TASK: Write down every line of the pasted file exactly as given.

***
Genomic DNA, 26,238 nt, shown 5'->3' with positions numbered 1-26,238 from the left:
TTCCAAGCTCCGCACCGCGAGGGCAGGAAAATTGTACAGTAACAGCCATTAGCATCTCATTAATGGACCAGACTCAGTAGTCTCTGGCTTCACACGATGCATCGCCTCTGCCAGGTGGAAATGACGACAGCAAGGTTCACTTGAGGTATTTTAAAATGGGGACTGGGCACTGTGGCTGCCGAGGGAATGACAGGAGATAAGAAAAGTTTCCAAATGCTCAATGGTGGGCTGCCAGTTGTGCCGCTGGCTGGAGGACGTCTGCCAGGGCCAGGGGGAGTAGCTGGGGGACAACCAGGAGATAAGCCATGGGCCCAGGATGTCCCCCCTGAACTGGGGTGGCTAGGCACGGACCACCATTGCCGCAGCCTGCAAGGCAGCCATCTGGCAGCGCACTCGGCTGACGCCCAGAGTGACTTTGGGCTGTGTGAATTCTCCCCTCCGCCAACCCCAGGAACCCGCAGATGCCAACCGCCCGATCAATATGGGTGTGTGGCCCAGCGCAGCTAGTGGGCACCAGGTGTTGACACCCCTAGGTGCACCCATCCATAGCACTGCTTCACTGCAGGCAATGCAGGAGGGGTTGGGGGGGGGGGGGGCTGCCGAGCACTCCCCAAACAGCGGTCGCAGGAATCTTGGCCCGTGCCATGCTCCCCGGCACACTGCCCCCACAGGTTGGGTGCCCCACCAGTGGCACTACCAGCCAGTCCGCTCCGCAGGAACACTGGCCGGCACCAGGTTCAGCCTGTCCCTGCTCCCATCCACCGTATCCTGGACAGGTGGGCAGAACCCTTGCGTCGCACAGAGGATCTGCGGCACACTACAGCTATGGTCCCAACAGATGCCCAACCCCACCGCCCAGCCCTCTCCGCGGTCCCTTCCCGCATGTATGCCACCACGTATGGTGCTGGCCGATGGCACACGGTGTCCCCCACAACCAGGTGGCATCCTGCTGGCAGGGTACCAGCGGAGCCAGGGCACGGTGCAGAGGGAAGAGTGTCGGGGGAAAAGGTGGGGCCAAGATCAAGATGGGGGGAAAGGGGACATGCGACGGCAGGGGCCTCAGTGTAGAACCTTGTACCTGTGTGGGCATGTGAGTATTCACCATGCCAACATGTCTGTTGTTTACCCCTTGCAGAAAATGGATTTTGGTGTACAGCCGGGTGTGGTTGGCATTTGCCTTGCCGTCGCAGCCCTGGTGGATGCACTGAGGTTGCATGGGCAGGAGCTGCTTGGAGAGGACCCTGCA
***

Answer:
Genomic DNA, 26,238 nt, shown 5'->3' with positions numbered 1-26,238 from the left:
TTCCAAGCTCCGCACCGCGAGGGCAGGAAAATTGTACAGTAACAGCCATTAGCATCTCATTAATGGACCAGACTCAGTAGTCTCTGGCTTCACACGATGCATCGCCTCTGCCAGGTGGAAATGACGACAGCAAGGTTCACTTGAGGTATTTTAAAATGGGGACTGGGCACTGTGGCTGCCGAGGGAATGACAGGAGATAAGAAAAGTTTCCAAATGCTCAATGGTGGGCTGCCAGTTGTGCCGCTGGCTGGAGGACGTCTGCCAGGGCCAGGGGGAGTAGCTGGGGGACAACCAGGAGATAAGCCATGGGCCCAGGATGTCCCCCCTGAACTGGGGTGGCTAGGCACGGACCACCATTGCCGCAGCCTGCAAGGCAGCCATCTGGCAGCGCACTCGGCTGACGCCCAGAGTGACTTTGGGCTGTGTGAATTCTCCCCTCCGCCAACCCCAGGAACCCGCAGATGCCAACCGCCCGATCAATATGGGTGTGTGGCCCAGCGCAGCTAGTGGGCACCAGGTGTTGACACCCCTAGGTGCACCCATCCATAGCACTGCTTCACTGCAGGCAATGCAGGAGGGGTTGGGGGGGGGGGGGGCTGCCGAGCACTCCCCAAACAGCGGTCGCAGGAATCTTGGCCCGTGCCATGCTCCCCGGCACACTGCCCCCACAGGTTGGGTGCCCCACCAGTGGCACTACCAGCCAGTCCGCTCCGCAGGAACACTGGCCGGCACCAGGTTCAGCCTGTCCCTGCTCCCATCCACCGTATCCTGGACAGGTGGGCAGAACCCTTGCGTCGCACAGAGGATCTGCGGCACACTACAGCTATGGTCCCAACAGATGCCCAACCCCACCGCCCAGCCCTCTCCGCGGTCCCTTCCCGCATGTATGCCACCACGTATGGTGCTGGCCGATGGCACACGGTGTCCCCCACAACCAGGTGGCATCCTGCTGGCAGGGTACCAGCGGAGCCAGGGCACGGTGCAGAGGGAAGAGTGTCGGGGGAAAAGGTGGGGCCAAGATCAAGATGGGGGGAAAGGGGACATGCGACGGCAGGGGCCTCAGTGTAGAACCTTGTACCTGTGTGGGCATGTGAGTATTCACCATGCCAACATGTCTGTTGTTTACCCCTTGCAGAAAATGGATTTTGGTGTACAGCCGGGTGTGGTTGGCATTTGCCTTGCCGTCGCAGCCCTGGTGGATGCACTGAGGTTGCATGGGCAGGAGCTGCTTGGAGAGGACCCTGCA